All items, except the books from the University of Nebraska Press, are available for immediate viewing and printing by clicking on the highlighted .pdf link above, or directly in the .pdf below.

The Nebraska Legislature created the Nebraska Publications Clearinghouse in 1972, a service of the Nebraska Library Commission. Its purpose is to collect, preserve, and provide access to all public information published by Nebraska state agencies.  By law (State Statutes 51-411 to 51-413) all Nebraska state agencies are required to submit their published documents to the Clearinghouse.  For more information, visit the Nebraska Publications Clearinghouse page, contact Mary Sauers, Government Information Services Librarian, or contact Bonnie Henzel, State Documents Staff Assistant.

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#BookFaceFriday “Letters of Mari Sandoz”

We like to celebrate the end of the week with #BookFaceFriday!

"Letters of Mari Sandoz" Bookface

Today we also get to celebrate the beloved Nebraska author Mari Sandoz with “Letters of Mari Sandoz” edited by Helen Winter Stauffer (University of Nebraska Press, 1992). Included in the book are over nearly forty years—from 1928 to 1966—of letters. Dive in to Sandoz’s world as she documents her own experiences, struggles, and successes. As part of our permanent collection it’s available for check out to anyone. Just ask our amazing Information Services staff! This title is published by the University of Nebraska Press, which we collect from for our state document program.

From the Back Cover:
“Mari Sandoz came out of the Sandhills of Nebraska to write at least three enduring books: Old Jules, Cheyenne Autumn, and Crazy Horse, the Strange man of the Oglalas. She was a tireless researcher, a true story-teller, an artist passionately dedicated to a place little know and a people largely misunderstood.”

This week’s #BookFace model is TBBS Volunteer Services Coordinator, Annette Hall!

Love this #BookFace & reading? We suggest checking out all the titles available for book clubs at http://nlc.nebraska.gov/ref/bookclub. Check out our past #BookFaceFriday photos on the Nebraska Library Commission’s Facebook page!

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#BookFaceFriday “Feathering Custer”

Hey, book lovers! Happy #BookFaceFriday!

"Feathering Custer" BookFace"Feathering Custer" BookFace2

As we dive in to our permanent collection, which dates back to 1972, we’re bound to find some gems. One such book is “Feathering Custer” by William S. Penn (University of Nebraska Press, 2001). As part of our permanent collection it’s available for check out to anyone. Just ask our amazing Information Services staff! This title is published by the University of Nebraska Press, which we collect from for our state document program.

Feathering Custer points to the need for critical understanding of the literatures of Native America. Penn’s volume offers a challenge to all those interested in meaningful insights into these literary works to search the indigenous storytelling traditions, lives, and literatures of Native Americans.”—World Literature Today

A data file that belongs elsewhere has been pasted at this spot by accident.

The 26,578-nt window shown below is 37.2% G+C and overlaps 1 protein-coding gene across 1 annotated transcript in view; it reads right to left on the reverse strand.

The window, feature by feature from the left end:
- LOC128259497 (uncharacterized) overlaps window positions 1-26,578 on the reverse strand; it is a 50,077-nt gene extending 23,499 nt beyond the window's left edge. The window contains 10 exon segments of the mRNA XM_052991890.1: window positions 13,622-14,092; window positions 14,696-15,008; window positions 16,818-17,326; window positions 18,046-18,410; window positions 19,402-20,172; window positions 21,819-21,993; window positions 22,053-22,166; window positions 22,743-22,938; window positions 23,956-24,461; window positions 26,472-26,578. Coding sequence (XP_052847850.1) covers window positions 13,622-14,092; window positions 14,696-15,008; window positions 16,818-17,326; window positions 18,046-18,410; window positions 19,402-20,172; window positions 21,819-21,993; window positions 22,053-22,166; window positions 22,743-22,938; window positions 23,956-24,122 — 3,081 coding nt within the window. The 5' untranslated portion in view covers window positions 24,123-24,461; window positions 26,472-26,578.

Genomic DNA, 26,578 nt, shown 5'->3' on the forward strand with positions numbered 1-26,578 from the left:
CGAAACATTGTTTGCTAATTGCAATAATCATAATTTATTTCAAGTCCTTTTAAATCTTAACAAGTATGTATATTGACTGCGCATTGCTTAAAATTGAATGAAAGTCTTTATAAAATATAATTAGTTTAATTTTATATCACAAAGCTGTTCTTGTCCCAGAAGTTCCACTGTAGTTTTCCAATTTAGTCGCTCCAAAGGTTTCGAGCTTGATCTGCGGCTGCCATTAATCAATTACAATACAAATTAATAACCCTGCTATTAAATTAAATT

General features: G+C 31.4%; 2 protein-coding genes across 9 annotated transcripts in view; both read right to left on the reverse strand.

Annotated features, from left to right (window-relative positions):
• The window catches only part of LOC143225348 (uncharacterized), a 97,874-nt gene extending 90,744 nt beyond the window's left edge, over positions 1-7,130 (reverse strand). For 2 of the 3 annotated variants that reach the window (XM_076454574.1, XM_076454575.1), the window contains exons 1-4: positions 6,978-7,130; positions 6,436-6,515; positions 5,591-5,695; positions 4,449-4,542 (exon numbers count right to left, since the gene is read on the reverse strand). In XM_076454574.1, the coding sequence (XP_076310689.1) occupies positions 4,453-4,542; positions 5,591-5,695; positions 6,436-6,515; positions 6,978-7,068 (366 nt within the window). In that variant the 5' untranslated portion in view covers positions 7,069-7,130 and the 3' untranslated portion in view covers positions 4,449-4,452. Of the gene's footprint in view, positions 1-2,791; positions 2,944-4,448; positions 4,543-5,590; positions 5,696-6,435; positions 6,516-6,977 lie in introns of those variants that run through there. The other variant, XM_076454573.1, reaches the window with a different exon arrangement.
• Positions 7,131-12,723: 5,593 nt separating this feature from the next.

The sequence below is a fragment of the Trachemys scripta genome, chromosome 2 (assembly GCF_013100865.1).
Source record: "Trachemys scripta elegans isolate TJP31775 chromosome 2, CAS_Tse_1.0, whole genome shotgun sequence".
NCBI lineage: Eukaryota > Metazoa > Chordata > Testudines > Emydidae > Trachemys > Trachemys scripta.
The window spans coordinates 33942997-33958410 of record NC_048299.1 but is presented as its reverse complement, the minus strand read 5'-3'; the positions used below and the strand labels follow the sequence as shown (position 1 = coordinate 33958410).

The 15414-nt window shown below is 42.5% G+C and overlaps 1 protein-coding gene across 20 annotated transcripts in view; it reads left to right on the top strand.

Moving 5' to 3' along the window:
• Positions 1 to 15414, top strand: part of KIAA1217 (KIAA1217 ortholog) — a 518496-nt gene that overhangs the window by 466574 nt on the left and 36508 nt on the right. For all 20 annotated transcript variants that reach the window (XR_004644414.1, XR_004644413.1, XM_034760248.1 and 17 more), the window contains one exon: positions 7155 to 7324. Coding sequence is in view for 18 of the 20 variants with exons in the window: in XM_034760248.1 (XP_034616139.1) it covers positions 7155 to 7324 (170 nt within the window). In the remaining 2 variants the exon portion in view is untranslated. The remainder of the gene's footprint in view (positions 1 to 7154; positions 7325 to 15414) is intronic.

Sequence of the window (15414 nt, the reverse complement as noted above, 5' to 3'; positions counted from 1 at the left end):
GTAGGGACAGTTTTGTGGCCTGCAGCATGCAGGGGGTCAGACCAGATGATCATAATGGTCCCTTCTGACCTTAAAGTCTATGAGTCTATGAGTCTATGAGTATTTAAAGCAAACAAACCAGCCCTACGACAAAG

This week’s #BookFace model is Tom Rolfes, Education I.T. Manager at the Nebraska Office of the CIO/NITC. He’s been at the Commission a lot lately working on the grant project “Nebraska Schools and Libraries—Breaking the Ice and Igniting Internet Relationships.” You can learn all about it on the January 24th episode of NCompass Live.

Love this #BookFace & reading? We suggest checking out all the titles available for book clubs at http://nlc.nebraska.gov/ref/bookclub. Check out our past #BookFaceFriday photos on the Nebraska Library Commission’s Facebook page!

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Friday Reads: God-Shaped Hole by Tiffanie DeBartolo

God-Shaped Hole by Tiffanie DebartoloThe title for God-Shaped Hole by Tiffanie DeBartolo doesn’t make a whole lot of sense until the final pages of the book. The book doesn’t have much to do with God, so I’ll leave him out of this review.

This book is about Trixie Jordan and her quest to make sense of it all. Ever since a fortune teller told her that her one true love would die young and leave her all alone, she has felt a bit off-kilter. It’s a heavy burden for a twelve-year-old. Trixie carried the burden of her impending doom well into her thirties. Then she met Jacob Grace.

I love Jacob Grace. Throughout the book, I kept telling myself that if he truly did die between those pages, he would be reborn as my fantasy boyfriend. He would have to learn to share because I have quite a few book boyfriends. Elizabeth Bennett is not the only Mrs. Darcy.

I won’t tell you what happened to Jacob. Much of the magic and wonder of this book is contingent on the not knowing. All of life is the wonder of not knowing. Before I read this book I used to plot out every course in life before setting foot out the door. Every journey was a well-oiled machine and if a piece fell out of joint I would go home and fix it before venturing forth.

God-Shaped Hole was my first tentative step into changing my mindset. I read this book during my senior year of high school and was intrigued. At the time, I had no real concept of true love. Books were the only beau that mattered.

So I focused more on the other messages in the book. I learned that life is what you make of it. If somebody tells you your fortune, you have options:

  1. Become a self-fulfilling prophecy and help fate along
  2. Accept your fate as a possibility and take life in stride
  3. Take action and change your own fate

But the biggest lesson I learned was to not fear the future. Not everything in life can be planned. This bohemian wonder of a book taught me to leave my organizational structure at the door. If you spend too much time focusing on the shadowed possibilities of the future, you never see the ray of light shining through at the end of a dark tunnel.